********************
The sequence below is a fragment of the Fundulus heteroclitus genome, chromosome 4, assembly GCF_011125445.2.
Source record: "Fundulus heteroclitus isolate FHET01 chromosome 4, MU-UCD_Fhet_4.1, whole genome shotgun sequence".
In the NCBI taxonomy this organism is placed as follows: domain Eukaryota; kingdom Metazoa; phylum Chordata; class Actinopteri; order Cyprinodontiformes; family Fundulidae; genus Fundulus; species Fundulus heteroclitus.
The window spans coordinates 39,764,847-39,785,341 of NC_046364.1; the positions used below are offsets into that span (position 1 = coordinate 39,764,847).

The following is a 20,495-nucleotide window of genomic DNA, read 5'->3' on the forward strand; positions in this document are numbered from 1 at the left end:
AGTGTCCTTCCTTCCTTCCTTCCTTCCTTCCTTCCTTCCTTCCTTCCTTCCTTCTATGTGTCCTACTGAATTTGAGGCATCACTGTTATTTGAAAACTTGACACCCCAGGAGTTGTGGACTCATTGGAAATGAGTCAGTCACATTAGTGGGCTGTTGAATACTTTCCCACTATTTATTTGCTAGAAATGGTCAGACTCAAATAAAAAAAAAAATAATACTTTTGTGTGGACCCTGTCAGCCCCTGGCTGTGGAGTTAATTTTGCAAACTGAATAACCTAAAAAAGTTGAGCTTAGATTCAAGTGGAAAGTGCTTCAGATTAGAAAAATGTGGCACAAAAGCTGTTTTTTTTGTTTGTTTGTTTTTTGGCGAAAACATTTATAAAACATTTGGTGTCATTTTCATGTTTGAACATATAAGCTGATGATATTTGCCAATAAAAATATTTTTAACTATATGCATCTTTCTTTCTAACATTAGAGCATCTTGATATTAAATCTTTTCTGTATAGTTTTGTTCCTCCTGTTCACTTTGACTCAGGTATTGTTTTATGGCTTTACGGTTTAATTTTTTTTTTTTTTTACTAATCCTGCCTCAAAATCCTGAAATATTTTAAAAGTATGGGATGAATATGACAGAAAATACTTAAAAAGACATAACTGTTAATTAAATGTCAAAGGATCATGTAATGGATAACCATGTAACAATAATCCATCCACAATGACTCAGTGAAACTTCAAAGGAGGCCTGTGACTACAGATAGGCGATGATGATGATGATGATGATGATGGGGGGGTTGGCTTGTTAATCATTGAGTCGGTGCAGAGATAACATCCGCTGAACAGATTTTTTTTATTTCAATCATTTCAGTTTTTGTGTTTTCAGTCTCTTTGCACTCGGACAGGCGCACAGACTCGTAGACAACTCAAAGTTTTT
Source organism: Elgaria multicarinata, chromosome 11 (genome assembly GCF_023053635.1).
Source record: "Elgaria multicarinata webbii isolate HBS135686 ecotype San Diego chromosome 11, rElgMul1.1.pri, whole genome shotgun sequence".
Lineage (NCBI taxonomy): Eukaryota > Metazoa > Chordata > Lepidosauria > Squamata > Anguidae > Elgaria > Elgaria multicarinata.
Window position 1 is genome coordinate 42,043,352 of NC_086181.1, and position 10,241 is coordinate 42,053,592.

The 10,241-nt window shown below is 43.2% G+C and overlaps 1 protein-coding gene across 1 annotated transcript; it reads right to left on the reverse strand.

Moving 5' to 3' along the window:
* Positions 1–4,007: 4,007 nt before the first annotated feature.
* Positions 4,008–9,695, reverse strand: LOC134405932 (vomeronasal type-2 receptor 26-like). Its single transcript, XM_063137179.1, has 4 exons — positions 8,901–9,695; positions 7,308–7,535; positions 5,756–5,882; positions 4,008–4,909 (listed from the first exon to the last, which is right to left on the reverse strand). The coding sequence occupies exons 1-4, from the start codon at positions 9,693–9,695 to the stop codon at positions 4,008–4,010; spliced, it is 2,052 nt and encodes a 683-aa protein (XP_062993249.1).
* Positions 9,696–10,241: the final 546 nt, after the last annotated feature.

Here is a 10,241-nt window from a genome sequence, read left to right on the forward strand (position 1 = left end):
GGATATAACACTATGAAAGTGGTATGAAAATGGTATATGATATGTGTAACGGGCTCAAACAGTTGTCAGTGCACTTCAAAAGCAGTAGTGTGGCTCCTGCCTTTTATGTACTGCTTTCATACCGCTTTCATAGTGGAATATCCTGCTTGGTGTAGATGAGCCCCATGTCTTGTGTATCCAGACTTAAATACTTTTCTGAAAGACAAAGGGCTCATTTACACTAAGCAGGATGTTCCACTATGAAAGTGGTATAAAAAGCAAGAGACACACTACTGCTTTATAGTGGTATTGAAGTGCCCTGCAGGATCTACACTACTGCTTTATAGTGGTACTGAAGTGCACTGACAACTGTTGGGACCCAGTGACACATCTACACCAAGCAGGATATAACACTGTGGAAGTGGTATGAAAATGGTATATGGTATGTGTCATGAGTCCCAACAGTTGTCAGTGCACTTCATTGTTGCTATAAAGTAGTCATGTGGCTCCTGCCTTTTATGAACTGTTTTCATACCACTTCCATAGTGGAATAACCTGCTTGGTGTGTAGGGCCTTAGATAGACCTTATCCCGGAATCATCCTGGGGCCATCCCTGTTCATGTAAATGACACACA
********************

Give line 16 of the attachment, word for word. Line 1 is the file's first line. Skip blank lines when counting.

Here is a 10,241-nt window from a genome sequence, read left to right on the forward strand (position 1 = left end):